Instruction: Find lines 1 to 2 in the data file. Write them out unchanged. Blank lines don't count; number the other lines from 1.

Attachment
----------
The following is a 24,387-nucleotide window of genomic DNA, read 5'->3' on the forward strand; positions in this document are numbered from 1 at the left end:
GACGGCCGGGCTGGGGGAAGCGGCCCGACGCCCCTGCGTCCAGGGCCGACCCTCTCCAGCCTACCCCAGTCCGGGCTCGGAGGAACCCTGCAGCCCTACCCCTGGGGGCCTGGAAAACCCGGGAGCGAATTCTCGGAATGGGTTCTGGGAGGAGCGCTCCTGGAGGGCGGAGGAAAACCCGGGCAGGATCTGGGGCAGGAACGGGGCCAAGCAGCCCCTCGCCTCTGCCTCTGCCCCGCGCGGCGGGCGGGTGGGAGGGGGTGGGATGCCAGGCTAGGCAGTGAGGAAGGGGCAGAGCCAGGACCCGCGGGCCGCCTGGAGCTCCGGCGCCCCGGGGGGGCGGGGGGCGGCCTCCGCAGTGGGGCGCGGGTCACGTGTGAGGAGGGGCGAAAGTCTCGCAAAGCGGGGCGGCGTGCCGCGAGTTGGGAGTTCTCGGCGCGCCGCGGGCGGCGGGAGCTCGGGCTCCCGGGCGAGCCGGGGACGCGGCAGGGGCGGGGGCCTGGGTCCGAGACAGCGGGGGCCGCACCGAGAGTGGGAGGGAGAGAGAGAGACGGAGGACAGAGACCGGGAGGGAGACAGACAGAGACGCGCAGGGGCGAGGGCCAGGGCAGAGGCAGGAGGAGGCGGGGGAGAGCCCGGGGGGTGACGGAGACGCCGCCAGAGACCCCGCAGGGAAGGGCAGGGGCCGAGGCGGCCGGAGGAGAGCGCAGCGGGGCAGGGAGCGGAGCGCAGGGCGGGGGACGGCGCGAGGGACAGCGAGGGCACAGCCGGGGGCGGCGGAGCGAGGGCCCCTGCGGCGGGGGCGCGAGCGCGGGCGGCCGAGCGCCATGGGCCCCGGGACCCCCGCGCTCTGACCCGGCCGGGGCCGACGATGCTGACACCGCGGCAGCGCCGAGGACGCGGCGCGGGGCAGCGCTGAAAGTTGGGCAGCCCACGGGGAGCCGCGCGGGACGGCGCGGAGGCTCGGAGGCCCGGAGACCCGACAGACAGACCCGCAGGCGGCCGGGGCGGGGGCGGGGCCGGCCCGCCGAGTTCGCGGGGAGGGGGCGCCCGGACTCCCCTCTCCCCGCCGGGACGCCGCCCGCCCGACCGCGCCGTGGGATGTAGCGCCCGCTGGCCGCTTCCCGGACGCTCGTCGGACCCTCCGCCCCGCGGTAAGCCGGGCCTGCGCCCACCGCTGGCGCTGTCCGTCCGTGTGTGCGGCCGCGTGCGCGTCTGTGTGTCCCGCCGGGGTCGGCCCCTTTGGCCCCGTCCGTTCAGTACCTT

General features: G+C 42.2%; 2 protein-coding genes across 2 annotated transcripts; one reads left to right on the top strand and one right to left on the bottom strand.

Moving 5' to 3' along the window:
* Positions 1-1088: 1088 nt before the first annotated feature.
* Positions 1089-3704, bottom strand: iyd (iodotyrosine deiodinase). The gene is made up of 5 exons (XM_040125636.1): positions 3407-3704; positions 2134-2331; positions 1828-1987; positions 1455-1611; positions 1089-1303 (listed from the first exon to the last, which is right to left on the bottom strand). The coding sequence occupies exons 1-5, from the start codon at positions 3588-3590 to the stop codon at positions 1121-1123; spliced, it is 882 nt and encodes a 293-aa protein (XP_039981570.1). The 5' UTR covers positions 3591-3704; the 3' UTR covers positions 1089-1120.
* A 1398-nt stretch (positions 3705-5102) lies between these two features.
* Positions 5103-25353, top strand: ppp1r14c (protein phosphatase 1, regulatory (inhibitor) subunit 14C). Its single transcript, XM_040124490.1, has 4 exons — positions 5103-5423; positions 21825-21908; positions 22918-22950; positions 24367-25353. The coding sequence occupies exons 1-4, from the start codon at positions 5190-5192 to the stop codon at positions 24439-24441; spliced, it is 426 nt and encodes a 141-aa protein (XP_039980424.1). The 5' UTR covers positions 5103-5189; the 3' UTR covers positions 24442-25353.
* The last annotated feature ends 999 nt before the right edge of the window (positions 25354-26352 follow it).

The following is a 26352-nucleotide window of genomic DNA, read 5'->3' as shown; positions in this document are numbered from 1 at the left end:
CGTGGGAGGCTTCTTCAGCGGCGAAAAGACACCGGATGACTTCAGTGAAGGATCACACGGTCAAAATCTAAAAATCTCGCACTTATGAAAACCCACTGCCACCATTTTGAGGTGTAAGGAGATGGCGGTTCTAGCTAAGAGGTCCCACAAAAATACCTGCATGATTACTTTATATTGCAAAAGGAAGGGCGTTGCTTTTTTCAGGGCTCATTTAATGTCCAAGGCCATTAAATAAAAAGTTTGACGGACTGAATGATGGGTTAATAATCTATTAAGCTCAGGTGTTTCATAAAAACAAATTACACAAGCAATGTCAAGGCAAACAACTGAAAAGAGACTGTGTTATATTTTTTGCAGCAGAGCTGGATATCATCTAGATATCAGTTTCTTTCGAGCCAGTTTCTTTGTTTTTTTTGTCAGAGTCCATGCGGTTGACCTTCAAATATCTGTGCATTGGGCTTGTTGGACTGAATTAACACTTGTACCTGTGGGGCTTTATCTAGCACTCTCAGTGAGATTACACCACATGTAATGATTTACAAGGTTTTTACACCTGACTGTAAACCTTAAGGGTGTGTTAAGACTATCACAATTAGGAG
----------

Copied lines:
The following is a 24,387-nucleotide window of genomic DNA, read 5'->3' on the forward strand; positions in this document are numbered from 1 at the left end:
GACGGCCGGGCTGGGGGAAGCGGCCCGACGCCCCTGCGTCCAGGGCCGACCCTCTCCAGCCTACCCCAGTCCGGGCTCGGAGGAACCCTGCAGCCCTACCCCTGGGGGCCTGGAAAACCCGGGAGCGAATTCTCGGAATGGGTTCTGGGAGGAGCGCTCCTGGAGGGCGGAGGAAAACCCGGGCAGGATCTGGGGCAGGAACGGGGCCAAGCAGCCCCTCGCCTCTGCCTCTGCCCCGCGCGGCGGGCGGGTGGGAGGGGGTGGGATGCCAGGCTAGGCAGTGAGGAAGGGGCAGAGCCAGGACCCGCGGGCCGCCTGGAGCTCCGGCGCCCCGGGGGGGCGGGGGGCGGCCTCCGCAGTGGGGCGCGGGTCACGTGTGAGGAGGGGCGAAAGTCTCGCAAAGCGGGGCGGCGTGCCGCGAGTTGGGAGTTCTCGGCGCGCCGCGGGCGGCGGGAGCTCGGGCTCCCGGGCGAGCCGGGGACGCGGCAGGGGCGGGGGCCTGGGTCCGAGACAGCGGGGGCCGCACCGAGAGTGGGAGGGAGAGAGAGAGACGGAGGACAGAGACCGGGAGGGAGACAGACAGAGACGCGCAGGGGCGAGGGCCAGGGCAGAGGCAGGAGGAGGCGGGGGAGAGCCCGGGGGGTGACGGAGACGCCGCCAGAGACCCCGCAGGGAAGGGCAGGGGCCGAGGCGGCCGGAGGAGAGCGCAGCGGGGCAGGGAGCGGAGCGCAGGGCGGGGGACGGCGCGAGGGACAGCGAGGGCACAGCCGGGGGCGGCGGAGCGAGGGCCCCTGCGGCGGGGGCGCGAGCGCGGGCGGCCGAGCGCCATGGGCCCCGGGACCCCCGCGCTCTGACCCGGCCGGGGCCGACGATGCTGACACCGCGGCAGCGCCGAGGACGCGGCGCGGGGCAGCGCTGAAAGTTGGGCAGCCCACGGGGAGCCGCGCGGGACGGCGCGGAGGCTCGGAGGCCCGGAGACCCGACAGACAGACCCGCAGGCGGCCGGGGCGGGGGCGGGGCCGGCCCGCCGAGTTCGCGGGGAGGGGGCGCCCGGACTCCCCTCTCCCCGCCGGGACGCCGCCCGCCCGACCGCGCCGTGGGATGTAGCGCCCGCTGGCCGCTTCCCGGACGCTCGTCGGACCCTCCGCCCCGCGGTAAGCCGGGCCTGCGCCCACCGCTGGCGCTGTCCGTCCGTGTGTGCGGCCGCGTGCGCGTCTGTGTGTCCCGCCGGGGTCGGCCCCTTTGGCCCCGTCCGTTCAGTACCTT